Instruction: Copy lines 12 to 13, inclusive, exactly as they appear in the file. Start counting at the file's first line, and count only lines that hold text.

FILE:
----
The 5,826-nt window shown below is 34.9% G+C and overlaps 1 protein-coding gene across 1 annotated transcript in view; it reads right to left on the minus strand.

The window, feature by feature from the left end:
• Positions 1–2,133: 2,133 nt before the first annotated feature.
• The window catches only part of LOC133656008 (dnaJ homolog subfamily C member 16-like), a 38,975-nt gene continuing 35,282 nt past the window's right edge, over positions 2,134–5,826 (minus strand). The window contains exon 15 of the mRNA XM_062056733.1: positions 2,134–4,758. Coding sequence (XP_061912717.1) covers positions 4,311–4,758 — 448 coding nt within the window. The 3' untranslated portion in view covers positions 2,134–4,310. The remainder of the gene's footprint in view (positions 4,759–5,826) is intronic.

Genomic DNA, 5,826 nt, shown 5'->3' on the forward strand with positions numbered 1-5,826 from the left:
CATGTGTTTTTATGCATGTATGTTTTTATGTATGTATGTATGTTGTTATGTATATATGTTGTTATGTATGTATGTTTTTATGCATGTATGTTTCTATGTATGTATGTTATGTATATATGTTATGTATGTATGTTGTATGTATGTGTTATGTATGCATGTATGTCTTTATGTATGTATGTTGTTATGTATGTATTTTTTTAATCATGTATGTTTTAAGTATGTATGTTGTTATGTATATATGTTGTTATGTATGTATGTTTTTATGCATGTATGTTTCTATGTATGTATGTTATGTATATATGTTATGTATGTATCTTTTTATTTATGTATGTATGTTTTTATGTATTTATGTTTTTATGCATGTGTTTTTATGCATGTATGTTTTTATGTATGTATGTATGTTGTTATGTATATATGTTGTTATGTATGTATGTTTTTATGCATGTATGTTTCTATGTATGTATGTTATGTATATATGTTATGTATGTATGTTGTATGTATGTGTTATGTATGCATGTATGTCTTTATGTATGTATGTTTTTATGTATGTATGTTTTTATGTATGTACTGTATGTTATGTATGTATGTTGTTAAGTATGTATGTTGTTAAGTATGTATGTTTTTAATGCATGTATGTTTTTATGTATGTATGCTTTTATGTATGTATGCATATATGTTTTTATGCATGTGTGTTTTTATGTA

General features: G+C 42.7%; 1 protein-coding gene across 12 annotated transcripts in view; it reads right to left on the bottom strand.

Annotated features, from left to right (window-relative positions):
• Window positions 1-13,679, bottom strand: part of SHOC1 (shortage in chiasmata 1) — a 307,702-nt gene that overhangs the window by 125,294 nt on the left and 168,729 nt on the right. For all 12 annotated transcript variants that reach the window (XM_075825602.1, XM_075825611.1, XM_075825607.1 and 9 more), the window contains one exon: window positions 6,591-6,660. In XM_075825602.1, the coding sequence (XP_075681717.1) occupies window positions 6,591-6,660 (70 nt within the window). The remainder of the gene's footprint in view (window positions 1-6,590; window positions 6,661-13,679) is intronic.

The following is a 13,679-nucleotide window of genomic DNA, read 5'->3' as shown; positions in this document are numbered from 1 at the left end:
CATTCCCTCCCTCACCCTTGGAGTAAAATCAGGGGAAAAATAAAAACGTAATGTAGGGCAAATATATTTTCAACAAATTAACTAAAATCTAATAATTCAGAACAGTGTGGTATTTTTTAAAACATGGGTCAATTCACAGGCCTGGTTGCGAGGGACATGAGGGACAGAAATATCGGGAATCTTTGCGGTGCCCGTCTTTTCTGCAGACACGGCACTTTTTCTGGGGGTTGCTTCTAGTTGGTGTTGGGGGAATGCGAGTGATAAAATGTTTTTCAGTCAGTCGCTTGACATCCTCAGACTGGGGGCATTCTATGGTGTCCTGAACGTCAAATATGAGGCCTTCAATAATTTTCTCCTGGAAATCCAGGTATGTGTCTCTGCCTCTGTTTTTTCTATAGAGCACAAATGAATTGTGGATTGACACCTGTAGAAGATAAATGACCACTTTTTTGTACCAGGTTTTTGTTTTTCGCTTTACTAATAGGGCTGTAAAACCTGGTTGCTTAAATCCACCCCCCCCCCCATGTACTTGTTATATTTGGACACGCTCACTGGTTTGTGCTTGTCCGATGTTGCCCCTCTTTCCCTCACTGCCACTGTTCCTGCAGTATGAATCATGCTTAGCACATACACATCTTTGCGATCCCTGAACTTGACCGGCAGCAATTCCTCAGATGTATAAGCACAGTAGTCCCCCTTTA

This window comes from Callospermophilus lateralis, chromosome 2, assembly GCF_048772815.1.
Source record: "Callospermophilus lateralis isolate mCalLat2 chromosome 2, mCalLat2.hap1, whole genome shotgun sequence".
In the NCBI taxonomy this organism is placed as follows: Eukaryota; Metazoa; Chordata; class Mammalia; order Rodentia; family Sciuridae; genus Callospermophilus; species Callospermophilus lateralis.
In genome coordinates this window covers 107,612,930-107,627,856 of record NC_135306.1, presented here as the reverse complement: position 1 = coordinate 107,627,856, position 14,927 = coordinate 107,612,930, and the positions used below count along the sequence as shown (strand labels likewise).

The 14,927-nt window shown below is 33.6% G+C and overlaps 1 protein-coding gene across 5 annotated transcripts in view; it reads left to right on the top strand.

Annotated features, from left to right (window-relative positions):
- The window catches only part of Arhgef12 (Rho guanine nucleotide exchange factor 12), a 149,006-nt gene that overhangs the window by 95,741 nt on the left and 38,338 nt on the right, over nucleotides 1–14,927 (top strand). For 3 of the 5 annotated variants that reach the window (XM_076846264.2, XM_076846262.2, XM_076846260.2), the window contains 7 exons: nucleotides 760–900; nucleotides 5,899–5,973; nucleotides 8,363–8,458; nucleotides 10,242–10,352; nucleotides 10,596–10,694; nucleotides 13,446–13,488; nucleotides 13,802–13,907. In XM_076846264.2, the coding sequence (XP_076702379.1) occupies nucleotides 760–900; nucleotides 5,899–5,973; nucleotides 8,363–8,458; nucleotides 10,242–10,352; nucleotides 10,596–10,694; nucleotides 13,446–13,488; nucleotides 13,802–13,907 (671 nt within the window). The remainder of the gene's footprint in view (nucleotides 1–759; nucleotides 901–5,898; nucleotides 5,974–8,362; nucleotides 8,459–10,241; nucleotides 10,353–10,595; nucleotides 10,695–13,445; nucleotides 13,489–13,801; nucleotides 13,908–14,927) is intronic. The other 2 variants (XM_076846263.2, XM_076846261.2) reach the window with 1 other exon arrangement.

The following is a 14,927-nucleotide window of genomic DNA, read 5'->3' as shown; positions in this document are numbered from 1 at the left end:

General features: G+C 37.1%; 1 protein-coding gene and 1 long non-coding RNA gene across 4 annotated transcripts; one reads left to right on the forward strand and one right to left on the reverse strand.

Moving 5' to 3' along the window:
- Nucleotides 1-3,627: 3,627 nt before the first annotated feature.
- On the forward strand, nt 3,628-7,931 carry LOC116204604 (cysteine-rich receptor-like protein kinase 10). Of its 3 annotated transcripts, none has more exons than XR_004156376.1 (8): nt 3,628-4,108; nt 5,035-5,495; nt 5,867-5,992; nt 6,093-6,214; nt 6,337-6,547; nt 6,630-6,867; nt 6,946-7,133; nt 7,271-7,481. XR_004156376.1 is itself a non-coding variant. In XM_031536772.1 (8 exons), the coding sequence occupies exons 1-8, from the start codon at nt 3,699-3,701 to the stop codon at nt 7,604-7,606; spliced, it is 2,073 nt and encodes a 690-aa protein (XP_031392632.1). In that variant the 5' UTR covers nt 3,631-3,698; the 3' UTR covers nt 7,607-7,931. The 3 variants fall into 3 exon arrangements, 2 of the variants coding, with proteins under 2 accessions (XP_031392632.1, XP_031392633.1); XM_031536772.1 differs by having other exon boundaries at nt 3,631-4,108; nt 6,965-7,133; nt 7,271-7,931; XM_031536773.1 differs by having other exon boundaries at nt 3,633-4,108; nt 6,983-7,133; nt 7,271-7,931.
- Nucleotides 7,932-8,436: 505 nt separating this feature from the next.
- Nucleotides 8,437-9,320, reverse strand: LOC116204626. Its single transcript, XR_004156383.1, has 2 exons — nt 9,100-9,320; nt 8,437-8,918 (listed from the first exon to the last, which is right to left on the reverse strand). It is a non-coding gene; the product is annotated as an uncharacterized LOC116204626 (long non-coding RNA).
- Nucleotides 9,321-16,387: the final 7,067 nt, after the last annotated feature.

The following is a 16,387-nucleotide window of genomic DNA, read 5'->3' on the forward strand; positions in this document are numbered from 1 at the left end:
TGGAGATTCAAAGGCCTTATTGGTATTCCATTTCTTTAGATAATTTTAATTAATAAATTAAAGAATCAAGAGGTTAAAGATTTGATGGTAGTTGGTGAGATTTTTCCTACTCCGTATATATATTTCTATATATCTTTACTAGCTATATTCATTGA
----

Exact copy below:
This window comes from Callospermophilus lateralis, chromosome 2, assembly GCF_048772815.1.
Source record: "Callospermophilus lateralis isolate mCalLat2 chromosome 2, mCalLat2.hap1, whole genome shotgun sequence".